Olympic Games history
One of the oldest recorded sports in the world, boxing was first incorporated into the Ancient Olympic Games in 688 BC, when Onomastos of Smyrna won the first ever boxing gold medal. Just 18 athletes were competing when boxing was launched into the modern Olympic era at the third edition of the Games in St. Louis in 1904, but by the London Games four years later, that number had grown to 41, split across five weight categories.
By the Antwerp 1920 Olympic Games, competition was strong. In Belgium, 116 competitors from 12 nations challenged for medals, with Africa winning its first boxing gold thanks to Clarence Walker. Eight years later in Amsterdam, for the first time national teams were limited to fielding one boxer per weight class.
Since then, Olympic boxing has evolved and developed, and created its very own icons like Laszlo Papp, the Hungarian southpaw who claimed three consecutive gold medals in 1948, 1952 and 1956. Four years later it was the turn of an 18 year-old by the name of Cassius Clay to write himself into history and begin a glittering career by taking the gold in Rome.
The first Asian gold medalist would be Japan’s Takao Sakurai, who took the title on home soil at the Tokyo 1964 Games. Four years on, a consistently devastating Cuban team first appeared on the scene, spearheaded by Teofilo Stevenson, who repeated Papp’s feat of triple gold during the 1970s, and then by Felix Savon, who was crowned Olympic champion in 1992, 1996 and 2000.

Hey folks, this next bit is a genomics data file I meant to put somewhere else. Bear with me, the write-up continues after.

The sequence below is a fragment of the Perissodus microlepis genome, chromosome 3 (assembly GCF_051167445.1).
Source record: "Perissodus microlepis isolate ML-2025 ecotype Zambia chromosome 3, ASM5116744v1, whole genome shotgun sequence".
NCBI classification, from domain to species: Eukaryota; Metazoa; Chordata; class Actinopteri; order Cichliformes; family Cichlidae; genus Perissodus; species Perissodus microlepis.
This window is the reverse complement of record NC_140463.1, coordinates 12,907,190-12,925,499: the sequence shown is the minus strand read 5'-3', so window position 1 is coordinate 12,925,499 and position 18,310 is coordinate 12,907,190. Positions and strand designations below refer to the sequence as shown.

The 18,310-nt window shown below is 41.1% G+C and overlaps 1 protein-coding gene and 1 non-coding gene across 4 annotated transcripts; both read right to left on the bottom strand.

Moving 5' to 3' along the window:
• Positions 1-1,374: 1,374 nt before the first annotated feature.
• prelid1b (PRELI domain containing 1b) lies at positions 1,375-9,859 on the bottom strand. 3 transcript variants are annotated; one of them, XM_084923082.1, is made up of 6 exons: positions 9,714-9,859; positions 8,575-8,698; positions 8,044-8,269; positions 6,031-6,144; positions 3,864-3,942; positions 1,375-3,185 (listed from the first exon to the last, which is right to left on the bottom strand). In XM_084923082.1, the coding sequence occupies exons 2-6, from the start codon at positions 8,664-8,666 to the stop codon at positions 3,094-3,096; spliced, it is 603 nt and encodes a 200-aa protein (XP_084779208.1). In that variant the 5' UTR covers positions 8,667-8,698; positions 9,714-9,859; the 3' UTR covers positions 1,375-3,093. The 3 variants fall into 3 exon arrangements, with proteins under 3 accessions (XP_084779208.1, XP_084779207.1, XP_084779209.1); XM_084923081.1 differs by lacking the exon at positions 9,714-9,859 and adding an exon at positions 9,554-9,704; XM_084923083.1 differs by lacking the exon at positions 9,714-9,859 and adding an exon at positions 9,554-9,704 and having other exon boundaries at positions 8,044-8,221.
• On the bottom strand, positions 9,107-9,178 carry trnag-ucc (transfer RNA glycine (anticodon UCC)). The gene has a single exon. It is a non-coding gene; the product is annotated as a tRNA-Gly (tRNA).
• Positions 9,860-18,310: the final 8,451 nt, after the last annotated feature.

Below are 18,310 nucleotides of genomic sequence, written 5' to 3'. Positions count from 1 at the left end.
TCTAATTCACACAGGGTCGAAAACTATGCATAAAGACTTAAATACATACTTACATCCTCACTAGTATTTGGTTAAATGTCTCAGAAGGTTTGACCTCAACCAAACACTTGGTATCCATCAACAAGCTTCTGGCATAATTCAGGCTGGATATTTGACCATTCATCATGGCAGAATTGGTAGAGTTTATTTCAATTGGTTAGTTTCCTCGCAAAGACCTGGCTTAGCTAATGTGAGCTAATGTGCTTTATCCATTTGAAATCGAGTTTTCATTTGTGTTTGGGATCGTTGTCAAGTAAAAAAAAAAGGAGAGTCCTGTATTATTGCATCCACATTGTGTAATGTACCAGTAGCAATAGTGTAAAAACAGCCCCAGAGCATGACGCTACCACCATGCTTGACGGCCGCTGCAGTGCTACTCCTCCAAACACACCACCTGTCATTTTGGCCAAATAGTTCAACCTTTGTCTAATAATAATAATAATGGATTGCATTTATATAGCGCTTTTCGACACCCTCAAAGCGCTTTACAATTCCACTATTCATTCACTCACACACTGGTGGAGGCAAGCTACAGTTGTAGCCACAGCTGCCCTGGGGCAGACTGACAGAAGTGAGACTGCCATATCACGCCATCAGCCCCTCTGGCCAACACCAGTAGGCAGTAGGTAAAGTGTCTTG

Other legends of boxing including Joe Frazier, George Foreman, Ray Leonard and Oscar de la Hoya from the US, the Soviet Union’s Valeriy Popenchenko and Danas Pozniakas, Yugoslavian Mate Parlov, Canada’s Lennox Lewis, Bulgarian Petar Lesov and Kenya’s Robert Wangila all started long and glittering careers with an Olympic title. The youngest ever Olympic Boxing Champion was US athlete Jackie Fields, who won gold in 1924 at the age of just 16.
Following a historic IOC meeting in August 2009, women’s boxing became part of the official program of the Olympic Games for the first time at London 2012. Competing across three weight categories, Nicola Adams of Great Britain, Katie Taylor of Ireland and the USA’s Claressa Shields were crowned the first ever female Olympic boxing champions, bestowing three new superstars on this great sport in the process. Now, Rio 2016 awaits, and with qualification already underway, the world’s best boxers are once again preparing to carve their names into history, and a crop of relative unknowns will be hoping to burst onto the scene like so many before them.
The most successful boxing nations at the Olympic Games 1904-2012